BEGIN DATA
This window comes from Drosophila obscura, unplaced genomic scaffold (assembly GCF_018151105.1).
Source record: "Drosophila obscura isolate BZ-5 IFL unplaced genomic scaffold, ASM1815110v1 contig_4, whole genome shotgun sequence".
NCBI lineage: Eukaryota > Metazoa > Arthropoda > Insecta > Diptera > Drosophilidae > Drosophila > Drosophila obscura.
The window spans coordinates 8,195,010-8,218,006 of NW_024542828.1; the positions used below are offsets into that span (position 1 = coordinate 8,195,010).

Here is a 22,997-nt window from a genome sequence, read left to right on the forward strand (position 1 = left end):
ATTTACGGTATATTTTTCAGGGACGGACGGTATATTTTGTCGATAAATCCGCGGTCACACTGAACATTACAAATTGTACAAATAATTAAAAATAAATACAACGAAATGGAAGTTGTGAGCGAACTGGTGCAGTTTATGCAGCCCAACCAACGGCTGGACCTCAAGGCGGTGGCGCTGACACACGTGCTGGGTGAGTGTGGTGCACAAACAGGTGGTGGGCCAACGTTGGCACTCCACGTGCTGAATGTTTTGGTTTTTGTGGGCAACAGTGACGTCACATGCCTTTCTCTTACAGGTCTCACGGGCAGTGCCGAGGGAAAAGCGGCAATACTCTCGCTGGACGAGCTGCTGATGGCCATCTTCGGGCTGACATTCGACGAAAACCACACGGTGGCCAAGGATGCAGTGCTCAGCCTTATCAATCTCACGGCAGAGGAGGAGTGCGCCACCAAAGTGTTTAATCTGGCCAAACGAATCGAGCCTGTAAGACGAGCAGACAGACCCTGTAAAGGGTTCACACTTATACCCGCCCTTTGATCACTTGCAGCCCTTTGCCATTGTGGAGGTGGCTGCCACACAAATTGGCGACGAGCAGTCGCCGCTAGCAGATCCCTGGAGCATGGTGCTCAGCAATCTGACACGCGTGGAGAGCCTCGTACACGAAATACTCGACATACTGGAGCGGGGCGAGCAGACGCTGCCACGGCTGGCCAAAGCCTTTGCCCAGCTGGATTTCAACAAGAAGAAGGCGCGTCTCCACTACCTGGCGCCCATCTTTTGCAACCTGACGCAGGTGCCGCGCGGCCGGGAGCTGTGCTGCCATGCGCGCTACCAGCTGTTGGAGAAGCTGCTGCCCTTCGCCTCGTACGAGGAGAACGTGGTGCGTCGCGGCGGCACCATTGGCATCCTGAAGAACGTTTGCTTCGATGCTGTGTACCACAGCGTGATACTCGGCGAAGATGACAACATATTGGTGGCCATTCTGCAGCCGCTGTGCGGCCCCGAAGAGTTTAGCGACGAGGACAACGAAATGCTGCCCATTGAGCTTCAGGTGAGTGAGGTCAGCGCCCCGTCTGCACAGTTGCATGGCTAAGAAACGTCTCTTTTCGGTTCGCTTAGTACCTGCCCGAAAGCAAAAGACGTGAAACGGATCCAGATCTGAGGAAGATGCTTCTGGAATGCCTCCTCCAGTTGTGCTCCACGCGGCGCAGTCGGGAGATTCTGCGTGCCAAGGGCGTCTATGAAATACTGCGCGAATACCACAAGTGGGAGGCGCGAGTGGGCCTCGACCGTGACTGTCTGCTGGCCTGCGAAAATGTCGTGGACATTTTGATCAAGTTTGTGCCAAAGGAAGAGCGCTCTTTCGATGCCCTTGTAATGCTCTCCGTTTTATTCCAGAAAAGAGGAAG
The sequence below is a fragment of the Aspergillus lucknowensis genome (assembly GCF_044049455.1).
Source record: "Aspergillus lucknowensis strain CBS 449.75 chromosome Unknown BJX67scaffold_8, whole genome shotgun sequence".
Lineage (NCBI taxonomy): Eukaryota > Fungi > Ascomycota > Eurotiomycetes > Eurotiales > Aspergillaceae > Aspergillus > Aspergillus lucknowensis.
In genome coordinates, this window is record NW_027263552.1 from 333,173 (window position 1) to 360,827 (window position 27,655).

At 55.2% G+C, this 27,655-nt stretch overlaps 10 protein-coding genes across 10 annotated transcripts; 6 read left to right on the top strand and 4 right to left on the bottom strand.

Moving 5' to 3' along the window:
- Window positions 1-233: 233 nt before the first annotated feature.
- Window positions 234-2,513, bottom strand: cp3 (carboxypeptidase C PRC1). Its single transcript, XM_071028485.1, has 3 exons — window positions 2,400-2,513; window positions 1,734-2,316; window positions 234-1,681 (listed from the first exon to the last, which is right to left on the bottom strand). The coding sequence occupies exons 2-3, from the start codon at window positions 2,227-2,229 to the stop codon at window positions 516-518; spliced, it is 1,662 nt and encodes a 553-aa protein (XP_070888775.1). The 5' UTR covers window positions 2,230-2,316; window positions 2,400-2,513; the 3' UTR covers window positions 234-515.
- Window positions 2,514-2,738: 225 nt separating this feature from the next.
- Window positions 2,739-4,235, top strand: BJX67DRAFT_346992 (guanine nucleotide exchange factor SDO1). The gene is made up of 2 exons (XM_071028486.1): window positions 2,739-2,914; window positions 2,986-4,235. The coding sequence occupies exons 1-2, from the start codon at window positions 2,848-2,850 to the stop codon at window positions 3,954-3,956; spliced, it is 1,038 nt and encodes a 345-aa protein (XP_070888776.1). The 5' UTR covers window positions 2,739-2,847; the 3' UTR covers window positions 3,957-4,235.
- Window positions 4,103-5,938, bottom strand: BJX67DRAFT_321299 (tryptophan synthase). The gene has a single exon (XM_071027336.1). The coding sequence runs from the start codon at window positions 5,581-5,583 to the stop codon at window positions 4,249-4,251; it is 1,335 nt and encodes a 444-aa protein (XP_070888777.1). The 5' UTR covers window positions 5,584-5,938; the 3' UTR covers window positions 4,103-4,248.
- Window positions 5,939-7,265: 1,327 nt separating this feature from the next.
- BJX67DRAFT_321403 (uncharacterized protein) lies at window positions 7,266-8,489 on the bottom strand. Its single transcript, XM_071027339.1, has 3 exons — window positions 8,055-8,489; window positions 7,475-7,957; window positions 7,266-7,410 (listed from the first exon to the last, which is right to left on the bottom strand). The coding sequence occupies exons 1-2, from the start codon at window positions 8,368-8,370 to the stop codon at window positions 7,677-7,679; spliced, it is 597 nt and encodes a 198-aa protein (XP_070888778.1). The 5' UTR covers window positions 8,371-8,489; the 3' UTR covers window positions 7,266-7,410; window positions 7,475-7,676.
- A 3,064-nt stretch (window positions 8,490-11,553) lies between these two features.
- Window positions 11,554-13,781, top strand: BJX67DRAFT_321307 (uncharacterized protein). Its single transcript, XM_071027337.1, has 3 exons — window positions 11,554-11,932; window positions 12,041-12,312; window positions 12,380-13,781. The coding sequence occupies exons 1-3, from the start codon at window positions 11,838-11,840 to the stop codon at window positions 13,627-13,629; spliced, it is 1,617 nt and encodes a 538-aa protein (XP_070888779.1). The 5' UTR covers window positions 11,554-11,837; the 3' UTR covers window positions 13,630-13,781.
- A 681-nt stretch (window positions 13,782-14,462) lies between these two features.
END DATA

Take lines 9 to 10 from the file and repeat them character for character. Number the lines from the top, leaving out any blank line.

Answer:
Lineage (NCBI taxonomy): Eukaryota > Fungi > Ascomycota > Eurotiomycetes > Eurotiales > Aspergillaceae > Aspergillus > Aspergillus lucknowensis.
In genome coordinates, this window is record NW_027263552.1 from 333,173 (window position 1) to 360,827 (window position 27,655).